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Embedding legal research skills into the LLB curriculum: workshop 1 - Lucy Yeatman, Sandra Clarke, Edward Phillips, Sarah Crofts
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Embedding legal research skills into the LLB curriculum: workshop 1 - Lucy Yeatman, Sandra Clarke, Edward Phillips, Sarah Crofts

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Workshop resources for the HEA-funded workshop 'Embedding legal research skills into the LLB curriculum'. …

Workshop resources for the HEA-funded workshop 'Embedding legal research skills into the LLB curriculum'.

LETR identified that “legal research skills are not sufficiently acquired by the end of the academic stage” and recommends the introduction of distinct assessment in legal research to the LLB. This workshop explored the ways in which legal research skills can be developed and assessed within a qualifying law degree.

This presentation is part of a related blog post that provides an overview of the event: http://bit.ly/1hUljKb

For further details of the HEA's work on teaching research methods in the Social Sciences, please see: http://bit.ly/15go0mh

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  • 1. Embedding Legal Research Skills into the LLB Curriculum 7th April 2014 Workshop Materials
  • 2. WORKSHOP ONE Aim: To look at different types of research exercise and evaluate them in relation the BIALL Legal Information Literacy Statement In your groups:  Attempt the research task that you have been given,  Answer the questions in the grid below and  Nominate someone from the group to feedback after lunch Questions for Discussion: What prior knowledge and training did you need to undertake the task successfully? Who would need to deliver the training to do the task, a law lecturer or a librarian, or both? How much time do you think would be needed to do the task well?
  • 3. Did you think the task was interesting? What might have made the task more interesting or engaging? If you were a law student, do you think that you would have understood the purpose of the task? Which of the 4 skills of the BIALL Legal Information Literacy Statement would be developed by doing an exercise of this type? At what stage of the LLB programme might it be appropriate to ask students to tackle a task like this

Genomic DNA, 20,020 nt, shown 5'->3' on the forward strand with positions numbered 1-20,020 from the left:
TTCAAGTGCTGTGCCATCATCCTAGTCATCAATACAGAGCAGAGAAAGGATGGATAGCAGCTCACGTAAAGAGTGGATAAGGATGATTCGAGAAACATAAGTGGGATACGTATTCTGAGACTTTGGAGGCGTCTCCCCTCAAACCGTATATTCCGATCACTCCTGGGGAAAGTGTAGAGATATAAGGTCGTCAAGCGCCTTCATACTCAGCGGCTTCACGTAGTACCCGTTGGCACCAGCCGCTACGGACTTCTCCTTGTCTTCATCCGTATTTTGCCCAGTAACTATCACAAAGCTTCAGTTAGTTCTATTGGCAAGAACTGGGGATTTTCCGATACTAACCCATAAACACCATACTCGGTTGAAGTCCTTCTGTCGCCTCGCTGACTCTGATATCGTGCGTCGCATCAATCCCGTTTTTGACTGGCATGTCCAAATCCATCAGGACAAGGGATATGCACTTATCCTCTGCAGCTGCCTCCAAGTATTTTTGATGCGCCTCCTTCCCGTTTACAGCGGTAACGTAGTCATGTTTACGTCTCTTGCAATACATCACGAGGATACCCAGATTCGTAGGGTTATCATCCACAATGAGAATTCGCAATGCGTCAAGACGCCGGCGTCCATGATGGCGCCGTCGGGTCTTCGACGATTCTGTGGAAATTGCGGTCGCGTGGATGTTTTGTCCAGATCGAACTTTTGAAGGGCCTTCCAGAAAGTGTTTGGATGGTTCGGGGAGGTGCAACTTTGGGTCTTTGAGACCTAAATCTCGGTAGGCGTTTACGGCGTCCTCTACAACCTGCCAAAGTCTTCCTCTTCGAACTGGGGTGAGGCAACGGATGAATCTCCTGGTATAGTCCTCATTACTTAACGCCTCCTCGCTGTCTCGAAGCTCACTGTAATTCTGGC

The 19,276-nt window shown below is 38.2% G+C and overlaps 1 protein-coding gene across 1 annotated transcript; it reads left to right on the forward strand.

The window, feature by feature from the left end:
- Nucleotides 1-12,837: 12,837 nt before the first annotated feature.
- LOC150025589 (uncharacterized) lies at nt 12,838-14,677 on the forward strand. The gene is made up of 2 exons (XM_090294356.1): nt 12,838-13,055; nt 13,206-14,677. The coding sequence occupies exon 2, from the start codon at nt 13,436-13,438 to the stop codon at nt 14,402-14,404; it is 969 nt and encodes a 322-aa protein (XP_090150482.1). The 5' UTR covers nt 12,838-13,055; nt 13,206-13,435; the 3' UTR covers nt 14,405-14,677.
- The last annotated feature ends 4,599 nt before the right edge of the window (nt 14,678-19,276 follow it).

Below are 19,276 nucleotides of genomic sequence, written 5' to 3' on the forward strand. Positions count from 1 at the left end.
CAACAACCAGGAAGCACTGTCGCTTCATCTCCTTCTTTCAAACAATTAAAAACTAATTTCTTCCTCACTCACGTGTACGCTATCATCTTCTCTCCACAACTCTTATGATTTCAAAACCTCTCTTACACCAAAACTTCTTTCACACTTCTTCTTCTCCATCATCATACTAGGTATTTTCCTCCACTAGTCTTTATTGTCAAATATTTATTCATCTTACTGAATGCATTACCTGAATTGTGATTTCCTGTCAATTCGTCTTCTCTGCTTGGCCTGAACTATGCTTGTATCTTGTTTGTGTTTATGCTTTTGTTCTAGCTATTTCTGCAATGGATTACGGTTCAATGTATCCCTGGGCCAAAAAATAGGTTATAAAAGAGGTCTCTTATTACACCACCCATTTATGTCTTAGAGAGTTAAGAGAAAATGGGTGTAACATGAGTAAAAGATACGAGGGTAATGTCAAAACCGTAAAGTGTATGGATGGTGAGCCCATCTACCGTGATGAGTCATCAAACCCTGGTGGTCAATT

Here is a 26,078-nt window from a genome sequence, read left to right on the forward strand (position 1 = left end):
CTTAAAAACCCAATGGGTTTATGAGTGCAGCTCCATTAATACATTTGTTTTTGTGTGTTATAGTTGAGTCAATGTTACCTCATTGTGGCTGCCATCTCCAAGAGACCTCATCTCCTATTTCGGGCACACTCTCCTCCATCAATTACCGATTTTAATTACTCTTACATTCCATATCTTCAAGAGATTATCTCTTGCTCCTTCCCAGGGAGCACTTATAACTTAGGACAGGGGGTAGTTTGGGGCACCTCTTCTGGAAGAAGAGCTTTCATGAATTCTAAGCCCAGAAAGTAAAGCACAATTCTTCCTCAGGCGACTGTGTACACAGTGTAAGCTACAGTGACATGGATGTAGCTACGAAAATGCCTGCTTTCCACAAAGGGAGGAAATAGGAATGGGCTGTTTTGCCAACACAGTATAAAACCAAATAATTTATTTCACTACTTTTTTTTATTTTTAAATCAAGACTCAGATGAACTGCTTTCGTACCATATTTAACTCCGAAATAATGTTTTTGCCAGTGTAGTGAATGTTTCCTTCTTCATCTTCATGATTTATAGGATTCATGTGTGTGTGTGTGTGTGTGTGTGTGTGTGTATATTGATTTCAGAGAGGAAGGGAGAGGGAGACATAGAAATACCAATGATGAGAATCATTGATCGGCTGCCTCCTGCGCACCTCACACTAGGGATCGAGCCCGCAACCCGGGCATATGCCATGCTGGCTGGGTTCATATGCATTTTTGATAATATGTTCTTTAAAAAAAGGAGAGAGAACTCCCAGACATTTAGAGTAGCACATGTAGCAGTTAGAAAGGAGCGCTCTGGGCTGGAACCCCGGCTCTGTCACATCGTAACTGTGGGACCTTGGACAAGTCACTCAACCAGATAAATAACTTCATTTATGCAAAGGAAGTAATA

• 4. Websites and online sources: 1. Understanding and Evaluating Digital Information: Look a the article “Secret courts will let UK security services off the hook” at http://www.theguardian.com/commentisfree/2013/feb/13/secret-courts-uk-security- services-off-hook  What is the viewpoint of the writer?  Who is the author?  What else ahs he written?  What does the use of language tell you about the author’s viewpoint?  Does the newspaper/new source have a stated view or political affiliation?  What happened to the Bill discussed in the article? 2. Websites and online news:  Pick a topic and find two news articles with opposing (or at least differing points of view).  Post the links on Moodle  Report your findings to the rest of the group o Freedom of Association o Deportation and Human Rights o Terrorism and Personal Liberties o Article 6/Right to a Fair Trial o Article 9/Freedom of Thought Conscience and Religion